In demanding equality for Palestinians and Jews, BDS poses a great danger for Israel, a state that defines itself along ethnocentric lines and considers all non-Jews, including citizens of the state, a demographic threat. 
 
It is worth mentioning that I had a lovely cup of coffee just yesterday in St. Kilda in an area surrounded by Jewish owned businesses where I enjoyed an environment that was peaceful and pleasant.  The good news is that there is no call to march on Jewish-owned businesses by any group of people.  But also worth knowing is that if indeed Jewish businesses were ever targeted by any group I would not be surprised to find the same human rights advocates who are marching against Israel today standing to defend the Jewish community’s right to live free of racism and intolerance.  These are the values held by the BDS movement:  non- violence, equality, justice for all and zero tolerance for all forms of racism and discrimination.  But you would never know that, if your primary source of information is The Australian newspaper.
 
– Samah Sabawi is a Palestinian writer and is Public Advocate for Australians for Palestine. She contributed this article to PalestineChronicle.com.

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video by: on Jul 13, 2011

Omar Barghouti is an independent Palestinian political and cultural analyst whose opinion columns have appeared in several publications. He is also a human rights activist involved in civil struggle to end oppression and conflict in Palestine. Barghouti is a founding member of the Palestinian Campaign for the Academic and Cultural Boycott of Israel, PACBI.

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13 August 2011

We the undersigned call on the Victorian Consumer Affairs Minister Michael O’Brien to withdraw allegations he made singling out several pro-Palestine advocacy groups calling for them to be investigated by the Australian Competition & Consumer Commission (ACCC) for an alleged suspicion that they may be involved in  ‘secondary boycotts’ against Israeli-owned businesses in Australia.

These allegations form an ongoing campaign of intensified attacks on Palestine solidarity organising and freedom of expression in Australia. We understand the current round of attacks to be a direct reaction to a growing international solidarity movement in support of Palestinian human rights, so we take the opportunity to reiterate our support for the Palestinian civil society’s call for boycott divestment and sanctions (BDS) from Israel.

 

The BDS campaign is based on well-founded criticism of the Israeli state for its ongoing violations of international law, violations that include: Israel’s illegal occupation of Palestinian territories; its settlement-building and construction of an apartheid wall on occupied land; its refusal to respect the right of Palestinian refugees to return; and its ongoing military siege on the Gaza strip.

As in the past when the Australian people participated in the boycott campaign against apartheid South Africa, we affirm our right to participate in the BDS campaign against apartheid Israel in our churches, unions, professional bodies, local councils, parliaments and community groups. This campaign has provided a vital and viable framework and non-violent approach to building an anti-apartheid movement grounded in principles of international solidarity.  People of conscience in Australia, have a proud history of principled international solidarity through BDS campaigns – any legalistic attempts, employing anti-union laws such as the ‘secondary boycotts’ law, will fail to deter social justice groups from vocally advocating the BDS campaign and supporting Palestinian human rights.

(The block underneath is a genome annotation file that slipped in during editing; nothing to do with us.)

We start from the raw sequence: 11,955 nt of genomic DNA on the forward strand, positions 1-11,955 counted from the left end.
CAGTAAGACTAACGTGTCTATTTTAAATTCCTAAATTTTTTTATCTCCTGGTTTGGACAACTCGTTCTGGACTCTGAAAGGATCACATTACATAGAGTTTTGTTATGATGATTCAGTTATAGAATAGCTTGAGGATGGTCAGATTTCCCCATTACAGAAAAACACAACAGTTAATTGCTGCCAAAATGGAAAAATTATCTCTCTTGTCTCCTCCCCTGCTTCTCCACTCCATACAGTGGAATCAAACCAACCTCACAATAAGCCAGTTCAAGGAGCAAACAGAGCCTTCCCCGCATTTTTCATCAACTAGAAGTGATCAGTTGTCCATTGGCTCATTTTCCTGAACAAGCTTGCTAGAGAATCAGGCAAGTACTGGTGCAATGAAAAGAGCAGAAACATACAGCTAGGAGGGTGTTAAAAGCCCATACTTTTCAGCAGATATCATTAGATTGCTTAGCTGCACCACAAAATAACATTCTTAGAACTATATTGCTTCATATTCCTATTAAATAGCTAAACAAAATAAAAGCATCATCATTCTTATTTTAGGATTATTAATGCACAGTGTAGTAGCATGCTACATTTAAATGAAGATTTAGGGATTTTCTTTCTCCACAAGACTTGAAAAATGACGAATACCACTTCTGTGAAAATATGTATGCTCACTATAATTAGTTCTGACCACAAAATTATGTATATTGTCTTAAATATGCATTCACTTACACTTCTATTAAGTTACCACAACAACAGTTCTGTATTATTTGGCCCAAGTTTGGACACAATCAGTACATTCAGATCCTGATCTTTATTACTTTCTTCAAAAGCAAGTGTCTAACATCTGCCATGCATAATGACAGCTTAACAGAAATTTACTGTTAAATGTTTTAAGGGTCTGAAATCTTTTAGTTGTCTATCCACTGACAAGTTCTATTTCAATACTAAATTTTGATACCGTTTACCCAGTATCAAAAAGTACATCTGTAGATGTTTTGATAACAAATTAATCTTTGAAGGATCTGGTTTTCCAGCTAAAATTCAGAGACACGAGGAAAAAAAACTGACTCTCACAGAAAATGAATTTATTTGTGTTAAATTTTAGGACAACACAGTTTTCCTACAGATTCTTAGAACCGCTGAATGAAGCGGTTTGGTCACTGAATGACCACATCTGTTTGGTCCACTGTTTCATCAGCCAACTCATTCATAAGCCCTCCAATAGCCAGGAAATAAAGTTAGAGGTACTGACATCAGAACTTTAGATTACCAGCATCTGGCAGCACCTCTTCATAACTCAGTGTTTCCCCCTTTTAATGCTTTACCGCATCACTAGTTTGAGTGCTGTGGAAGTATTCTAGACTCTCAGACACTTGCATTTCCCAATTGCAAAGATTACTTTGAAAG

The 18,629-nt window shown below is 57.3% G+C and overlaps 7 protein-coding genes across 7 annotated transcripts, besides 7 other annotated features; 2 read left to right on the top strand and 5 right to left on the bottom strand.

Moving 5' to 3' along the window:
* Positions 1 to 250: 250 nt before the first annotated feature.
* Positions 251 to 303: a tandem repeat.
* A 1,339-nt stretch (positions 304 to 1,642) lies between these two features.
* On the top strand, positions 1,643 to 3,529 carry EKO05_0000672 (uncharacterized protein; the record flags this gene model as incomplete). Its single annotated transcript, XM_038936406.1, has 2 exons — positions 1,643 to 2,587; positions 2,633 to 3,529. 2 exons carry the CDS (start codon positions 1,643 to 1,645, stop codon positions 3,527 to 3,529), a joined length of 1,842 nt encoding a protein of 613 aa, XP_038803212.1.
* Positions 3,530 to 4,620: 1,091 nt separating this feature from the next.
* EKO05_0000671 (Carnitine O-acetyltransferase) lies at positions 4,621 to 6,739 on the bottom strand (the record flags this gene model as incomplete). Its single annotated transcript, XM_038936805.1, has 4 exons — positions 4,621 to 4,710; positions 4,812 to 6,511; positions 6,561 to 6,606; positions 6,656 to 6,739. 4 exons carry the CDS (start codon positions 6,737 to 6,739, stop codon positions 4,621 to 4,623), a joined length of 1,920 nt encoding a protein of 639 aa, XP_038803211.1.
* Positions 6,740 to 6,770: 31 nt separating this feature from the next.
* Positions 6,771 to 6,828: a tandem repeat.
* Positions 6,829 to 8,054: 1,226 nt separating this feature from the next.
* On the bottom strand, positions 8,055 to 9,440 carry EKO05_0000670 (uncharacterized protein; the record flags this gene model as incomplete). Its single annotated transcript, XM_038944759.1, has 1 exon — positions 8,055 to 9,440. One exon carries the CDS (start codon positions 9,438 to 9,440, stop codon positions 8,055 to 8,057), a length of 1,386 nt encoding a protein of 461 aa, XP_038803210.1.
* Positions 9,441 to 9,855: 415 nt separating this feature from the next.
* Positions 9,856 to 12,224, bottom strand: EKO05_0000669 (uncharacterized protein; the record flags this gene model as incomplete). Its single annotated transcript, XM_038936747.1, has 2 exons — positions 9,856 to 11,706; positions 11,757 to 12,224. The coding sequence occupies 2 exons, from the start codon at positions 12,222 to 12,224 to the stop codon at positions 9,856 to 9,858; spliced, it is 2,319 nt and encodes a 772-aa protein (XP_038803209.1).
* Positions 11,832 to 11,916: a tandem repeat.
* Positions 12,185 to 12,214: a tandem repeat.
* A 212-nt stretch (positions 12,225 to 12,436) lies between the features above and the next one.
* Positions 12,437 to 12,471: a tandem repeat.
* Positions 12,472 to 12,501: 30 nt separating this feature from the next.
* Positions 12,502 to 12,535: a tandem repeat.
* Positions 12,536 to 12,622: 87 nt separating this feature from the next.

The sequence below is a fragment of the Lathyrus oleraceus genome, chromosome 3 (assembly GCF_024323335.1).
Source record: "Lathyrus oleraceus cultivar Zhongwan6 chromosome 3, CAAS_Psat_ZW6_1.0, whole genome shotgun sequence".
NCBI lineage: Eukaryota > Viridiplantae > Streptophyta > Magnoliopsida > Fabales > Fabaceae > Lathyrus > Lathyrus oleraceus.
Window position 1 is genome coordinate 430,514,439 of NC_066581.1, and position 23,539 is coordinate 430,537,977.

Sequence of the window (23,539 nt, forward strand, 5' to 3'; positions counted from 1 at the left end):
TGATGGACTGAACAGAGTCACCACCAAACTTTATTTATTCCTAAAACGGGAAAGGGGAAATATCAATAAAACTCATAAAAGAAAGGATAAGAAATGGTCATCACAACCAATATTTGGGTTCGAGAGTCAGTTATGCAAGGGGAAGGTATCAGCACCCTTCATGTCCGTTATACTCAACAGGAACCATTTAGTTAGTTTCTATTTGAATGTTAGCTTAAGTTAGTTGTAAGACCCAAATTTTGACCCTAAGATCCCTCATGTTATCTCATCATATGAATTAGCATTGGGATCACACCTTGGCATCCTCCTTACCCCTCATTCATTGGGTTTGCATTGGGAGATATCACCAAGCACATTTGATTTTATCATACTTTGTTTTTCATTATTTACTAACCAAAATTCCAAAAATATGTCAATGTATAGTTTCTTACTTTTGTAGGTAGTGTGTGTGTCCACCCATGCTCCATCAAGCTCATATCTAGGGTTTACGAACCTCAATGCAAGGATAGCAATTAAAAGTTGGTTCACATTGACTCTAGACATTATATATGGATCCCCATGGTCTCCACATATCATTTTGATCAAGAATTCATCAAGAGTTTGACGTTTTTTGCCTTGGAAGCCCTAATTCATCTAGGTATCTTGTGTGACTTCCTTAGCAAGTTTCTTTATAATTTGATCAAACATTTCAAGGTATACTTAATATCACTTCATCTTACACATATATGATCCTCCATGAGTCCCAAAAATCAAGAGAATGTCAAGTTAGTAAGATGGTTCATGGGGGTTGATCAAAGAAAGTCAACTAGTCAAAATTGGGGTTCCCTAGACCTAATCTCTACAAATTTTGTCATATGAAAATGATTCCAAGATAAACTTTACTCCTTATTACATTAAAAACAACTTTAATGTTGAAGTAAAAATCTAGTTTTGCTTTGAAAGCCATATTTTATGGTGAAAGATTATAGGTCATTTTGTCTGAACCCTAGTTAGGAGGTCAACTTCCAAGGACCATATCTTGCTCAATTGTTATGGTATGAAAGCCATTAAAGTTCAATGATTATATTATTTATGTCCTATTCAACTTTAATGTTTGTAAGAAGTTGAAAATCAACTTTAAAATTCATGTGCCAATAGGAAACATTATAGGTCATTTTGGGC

It is very disappointing that elected politicians choose to launch investigations into human-rights and solidarity organisations, rather than explain to the public why Israel is not held to account for its violation of the Fourth Geneva Convention and the Advisory Opinion of the International Court of Justice against Israel’s Wall and colonial settlements. The active attempts to repress Australian organisations that work to promote Israel’s accountability before international law is beyond reproach.

We stress that the BDS movement is an anti-racist movement that rejects all forms of racism including anti-Semitism and Islamophobia. The consumer-boycott campaigns are aimed at institutions and businesses that provide support for ongoing Israeli violations of international law, they do not target any particular religious or ethnic group.

We note that most of the organisations named by the Minister for the investigation did not take part in the protest he refers to against Max Brenner stores in Melbourne.  This is a clear indication that he has not looked closely into the matter, but is purely targeting all pro-Palestine advocacy groups on the basis of their support for BDS.  Although, we may not have all participated in this specific protest, we strongly believe in the basic right to peacefully protest and raise awareness about businesses that have questionable policies and show blatant disregard for basic human rights.